2. Turn on the propane and light the grill. Hopefully your grill came with instructions – mine are printed right onto the front panel. (If yours are missing, check the manufacturer’s web site – you will probably find an owner’s manual for your grill there which includes the step-by-step instructions.) Even though grills vary, the basic process should be pretty similar for all models. Now that the lid’s open, you can turn on the value that’s on the top of your propane tank. Turn it until it is completely open. That brings propane up into the burners. Then, with my grill, the instructions say to turn on the middle burner (the “ignition” burner), to high, which allows gas to escape through the holes in the burner. Then I hit the ignition switch, which provides the spark to catch the propane on fire. Once the center burner has flames coming from it, the grill is lit, and I can turn the other two burners on to “high” and they will come on as well. At that point, you can close the lid and allow the grill to sit for 20-30 minutes or until it’s preheated to your needs. Preheating matters – don’t skip it.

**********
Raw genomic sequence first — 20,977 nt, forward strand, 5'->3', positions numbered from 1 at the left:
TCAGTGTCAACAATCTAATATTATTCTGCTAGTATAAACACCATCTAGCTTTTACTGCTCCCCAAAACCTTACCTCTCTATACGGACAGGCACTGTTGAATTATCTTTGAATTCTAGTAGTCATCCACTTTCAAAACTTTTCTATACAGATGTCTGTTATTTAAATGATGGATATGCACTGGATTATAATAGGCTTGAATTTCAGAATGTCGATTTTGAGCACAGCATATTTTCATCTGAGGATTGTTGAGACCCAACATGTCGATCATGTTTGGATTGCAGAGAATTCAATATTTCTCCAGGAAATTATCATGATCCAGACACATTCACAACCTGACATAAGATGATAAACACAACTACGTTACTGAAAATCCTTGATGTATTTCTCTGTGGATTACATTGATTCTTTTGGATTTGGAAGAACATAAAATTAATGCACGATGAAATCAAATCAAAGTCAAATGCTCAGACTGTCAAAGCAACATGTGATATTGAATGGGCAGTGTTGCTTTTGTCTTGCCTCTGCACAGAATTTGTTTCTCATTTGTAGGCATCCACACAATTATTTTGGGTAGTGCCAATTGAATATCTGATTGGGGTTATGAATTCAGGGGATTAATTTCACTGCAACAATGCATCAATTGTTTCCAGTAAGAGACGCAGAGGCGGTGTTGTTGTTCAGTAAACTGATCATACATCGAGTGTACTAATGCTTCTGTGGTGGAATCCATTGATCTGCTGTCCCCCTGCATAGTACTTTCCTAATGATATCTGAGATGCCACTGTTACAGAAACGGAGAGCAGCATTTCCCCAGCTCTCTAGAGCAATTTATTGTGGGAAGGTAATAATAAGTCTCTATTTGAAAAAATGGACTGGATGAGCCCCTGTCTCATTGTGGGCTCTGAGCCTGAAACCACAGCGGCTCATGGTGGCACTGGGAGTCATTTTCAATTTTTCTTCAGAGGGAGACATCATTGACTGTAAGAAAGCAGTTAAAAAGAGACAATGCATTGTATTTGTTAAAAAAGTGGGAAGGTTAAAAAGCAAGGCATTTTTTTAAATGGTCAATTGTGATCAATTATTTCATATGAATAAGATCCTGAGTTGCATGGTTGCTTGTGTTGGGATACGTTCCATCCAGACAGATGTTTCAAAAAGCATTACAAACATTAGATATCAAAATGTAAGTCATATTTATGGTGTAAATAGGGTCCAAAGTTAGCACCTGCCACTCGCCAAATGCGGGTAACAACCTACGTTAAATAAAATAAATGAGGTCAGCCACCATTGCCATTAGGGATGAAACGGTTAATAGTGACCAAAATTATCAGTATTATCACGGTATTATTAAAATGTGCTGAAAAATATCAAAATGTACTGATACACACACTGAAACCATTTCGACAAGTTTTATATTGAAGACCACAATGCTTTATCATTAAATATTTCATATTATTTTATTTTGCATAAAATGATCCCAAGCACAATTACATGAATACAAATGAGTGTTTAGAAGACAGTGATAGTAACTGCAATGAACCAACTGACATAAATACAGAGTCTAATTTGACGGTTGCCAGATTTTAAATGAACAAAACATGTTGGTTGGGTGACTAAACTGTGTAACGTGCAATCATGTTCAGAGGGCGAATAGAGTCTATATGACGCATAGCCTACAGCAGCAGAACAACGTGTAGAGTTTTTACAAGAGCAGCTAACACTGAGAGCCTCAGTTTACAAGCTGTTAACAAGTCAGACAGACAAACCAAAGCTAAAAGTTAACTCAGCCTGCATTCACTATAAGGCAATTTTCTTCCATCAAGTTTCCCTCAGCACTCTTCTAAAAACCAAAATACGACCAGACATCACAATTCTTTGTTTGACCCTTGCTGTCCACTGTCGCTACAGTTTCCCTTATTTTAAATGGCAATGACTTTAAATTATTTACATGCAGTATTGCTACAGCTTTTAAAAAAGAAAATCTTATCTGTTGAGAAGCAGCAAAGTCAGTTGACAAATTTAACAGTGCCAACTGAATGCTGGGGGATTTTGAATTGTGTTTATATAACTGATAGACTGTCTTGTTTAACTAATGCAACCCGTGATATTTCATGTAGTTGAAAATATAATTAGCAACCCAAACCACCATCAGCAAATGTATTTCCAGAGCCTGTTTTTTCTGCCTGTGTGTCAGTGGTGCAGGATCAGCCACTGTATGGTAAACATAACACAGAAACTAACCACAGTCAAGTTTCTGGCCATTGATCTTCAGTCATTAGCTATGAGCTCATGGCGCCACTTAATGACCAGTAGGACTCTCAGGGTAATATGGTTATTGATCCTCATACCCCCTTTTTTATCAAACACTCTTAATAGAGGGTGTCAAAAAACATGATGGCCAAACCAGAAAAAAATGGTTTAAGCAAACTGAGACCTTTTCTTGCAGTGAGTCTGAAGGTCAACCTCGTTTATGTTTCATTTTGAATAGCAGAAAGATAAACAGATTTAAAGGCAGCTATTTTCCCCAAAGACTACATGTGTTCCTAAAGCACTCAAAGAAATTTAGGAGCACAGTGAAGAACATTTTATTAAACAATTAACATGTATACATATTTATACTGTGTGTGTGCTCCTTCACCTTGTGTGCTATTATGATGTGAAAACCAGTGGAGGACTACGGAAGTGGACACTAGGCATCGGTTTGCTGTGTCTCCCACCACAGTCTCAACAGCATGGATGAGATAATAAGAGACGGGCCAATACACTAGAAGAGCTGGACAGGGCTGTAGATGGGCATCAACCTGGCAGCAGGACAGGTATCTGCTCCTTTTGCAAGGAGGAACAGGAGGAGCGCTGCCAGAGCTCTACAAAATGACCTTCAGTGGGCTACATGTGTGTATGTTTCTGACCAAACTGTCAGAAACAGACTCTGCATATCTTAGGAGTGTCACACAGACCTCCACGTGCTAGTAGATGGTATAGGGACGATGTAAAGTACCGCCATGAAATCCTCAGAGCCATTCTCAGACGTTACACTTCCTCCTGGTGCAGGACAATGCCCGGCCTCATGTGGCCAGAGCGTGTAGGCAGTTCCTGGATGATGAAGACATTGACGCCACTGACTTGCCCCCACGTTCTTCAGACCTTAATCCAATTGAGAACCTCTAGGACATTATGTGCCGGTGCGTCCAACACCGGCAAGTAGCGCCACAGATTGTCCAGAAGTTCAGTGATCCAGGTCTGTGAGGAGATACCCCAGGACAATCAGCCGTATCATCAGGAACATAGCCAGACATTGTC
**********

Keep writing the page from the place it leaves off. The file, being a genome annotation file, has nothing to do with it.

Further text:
3. Brush the grates – twice. Once the cooking grates are nice and warm, brush them with your grill cleaning brush to get rid of any charred bits. Then use a basting brush and lightly oil the grates in the area you’ll use for cooking.

4. Use pans or grate for veggies, fish, fruit. If you’re cooking a meat, you can put the food right on the grates. But if you’re cooking chopped vegetables, fish, or anything tender that might break apart and fall through into the fire, use a pan, grill basket or rack, or foil pan to provide a less penetrable surface for foods to slip through.